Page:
Caernarfon to Bangor, Northern Ireland (10th July - 11th July)

The reason our destination was set as Bangor was that we wanted to sail from Bangor (Wales) to Bangor (Northern Ireland) ... a small thing but something that appealed to those on board the good ship. We enhanced this by enjoying a curry in Bangor (Northen Ireland) at the Bangla Indian Restaurant thus allowing us to say 'we went from Bangor to the Bangla in Bangor. It is a moot point as to whether passage planning should be built ostensibly around a single amusing sentence but we say yes. No doubt the RYA will, in the fullness of time, add this approach to their excellent Yachtmaster Training Programme.

I feel like I need to explain a little about the Menai Strait. So here you go. It is a narrow stretch of shallow tidal water about 16 miles long, which separates the island of Anglesey from the mainland of Wales.

The strait is bridged in two places: the Menai Suspension Bridge and Robert Stephenson's 1850 Britannia Tubular Bridge.

The strait varies in width from 400 metres from Fort Belan to Abermenai Point to 1,100 metres from Traeth Gwyllt to Caernarfon Castle. It then narrows to 500 metres in the middle reaches and then it broadens again.

The differential tides at the two ends of the strait cause very strong currents to flow in both directions through the strait at different times, creating dangerous conditions. One of the most dangerous areas of the strait is known as the Swellies between the two bridges. Here rocks near the surface cause over-falls and local whirlpools, which can be of considerable danger in themselves and cause small boats to founder on the rocks.

We left Canaerfon as soon as the adjustable sill in the entrance was lowered. This gives you enough time to carry the tide up the Strait past Bangor and out to sea. We left late afternoon, waving goodbye to Selma and Ella who promised to take pictures of the good ship as she went through the Swellies.

Timing is everything for a safe passage and unusually for us, we timed it right!

Approaching the Britannia Bridge and Menai Suspension Bridge

Rob led navigation; Chris steered, and I made tea

A medieval document quoted in the book 'The Menai Strait' states: In that arm of the see that departeth between this island Mon and North Wales is a swelowe that draweth to schippes that seileth and sweloweth hem yn, as doth Scylla and Charybdis - therefore we may nouzt seile by this swalowe but slily at the full see. Roughly translated this means 'it's a bit choppy'. Our pilot seemed more positive.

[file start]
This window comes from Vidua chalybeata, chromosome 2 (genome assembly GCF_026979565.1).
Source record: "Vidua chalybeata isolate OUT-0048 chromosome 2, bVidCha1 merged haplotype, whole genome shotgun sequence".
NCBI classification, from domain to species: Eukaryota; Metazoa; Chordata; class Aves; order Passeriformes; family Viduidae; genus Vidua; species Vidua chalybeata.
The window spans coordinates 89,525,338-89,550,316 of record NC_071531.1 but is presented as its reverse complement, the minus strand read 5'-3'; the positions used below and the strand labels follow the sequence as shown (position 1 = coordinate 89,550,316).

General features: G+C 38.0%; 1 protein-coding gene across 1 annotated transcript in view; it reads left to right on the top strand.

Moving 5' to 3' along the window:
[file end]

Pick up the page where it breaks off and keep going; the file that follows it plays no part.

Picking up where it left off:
Eider duck, always the serious member of the team, advised that we should wear Wellies as we sailed through the Swellies ... we thought it was a good idea.

We tried to stay icy calm as we approached the infamous Swellies but sometimes maintaining a poker face is difficult.

As you approach the bridges you come across this statue of Nelson on the shore. 

The statue was erected in 1873, by an artist experimenting with concrete.

Art lover and sculptor Lord Clarence Paget, a former Lord of the Admiralty, lived at Plas Llanfair, up the slope behind the statue. He had used concrete to make statues for his grounds and noticed they were more durable than marble in this exposed area. He found that concrete was much cheaper than marble, bronze or stone and could be manipulated easily.

The Admiralty happened to be surveying the Menai Strait at the time, and Lord Clarence accepted its suggestion that, with only a small alteration to the statue’s planned location, the artwork would serve as a navigation aid for mariners travelling in either direction along this difficult stretch of water. The Admiralty had already marked the statue on its newest chart by the time of the ceremony

Approaching the first bridge. You travel under the starboard span heading for a small obelisk on the shore. You then use a shore transit to determine when you alter course. You get perilously close to the shore. Very exciting and great fun.

As promised Selma and Ella took a video as we shot down the Strait under sail. We did consider using the engine but, hey, we are a sailing boat!

First Britannia and then the Menai Suspension Bridge

Chris calmly sailing us through whilst Rob and I shouted instructions

Just noticed this house on the shore of Anglesey and liked it. What a great spot. The sail out past Bangor was fun. Solent rig with a F5-6 right behind us and a strong tide made for a fun sail.

Having passed Bangor we then headed out into the Irish Sea leaving Wales behind us bound for Northern Ireland

Supper was put on as we sailed at a cracking pace northwards aiming to shave the SouthWest coast of the Isle of Mann by dawn the next day ... which we did. Happy hour continued our PG Wodehouse audio book before we turned in to our watch pattern with Chris kicking off.

Approaching Bangor the following afternoon. 

Couldn't resist it ... play with sound ... and yes I know its the wrong Bangor!

A well-earned pint of Guinness. We were practising our 'stern' look. No idea who owns the fourth hand?

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The award-winning Bangla at Bangor

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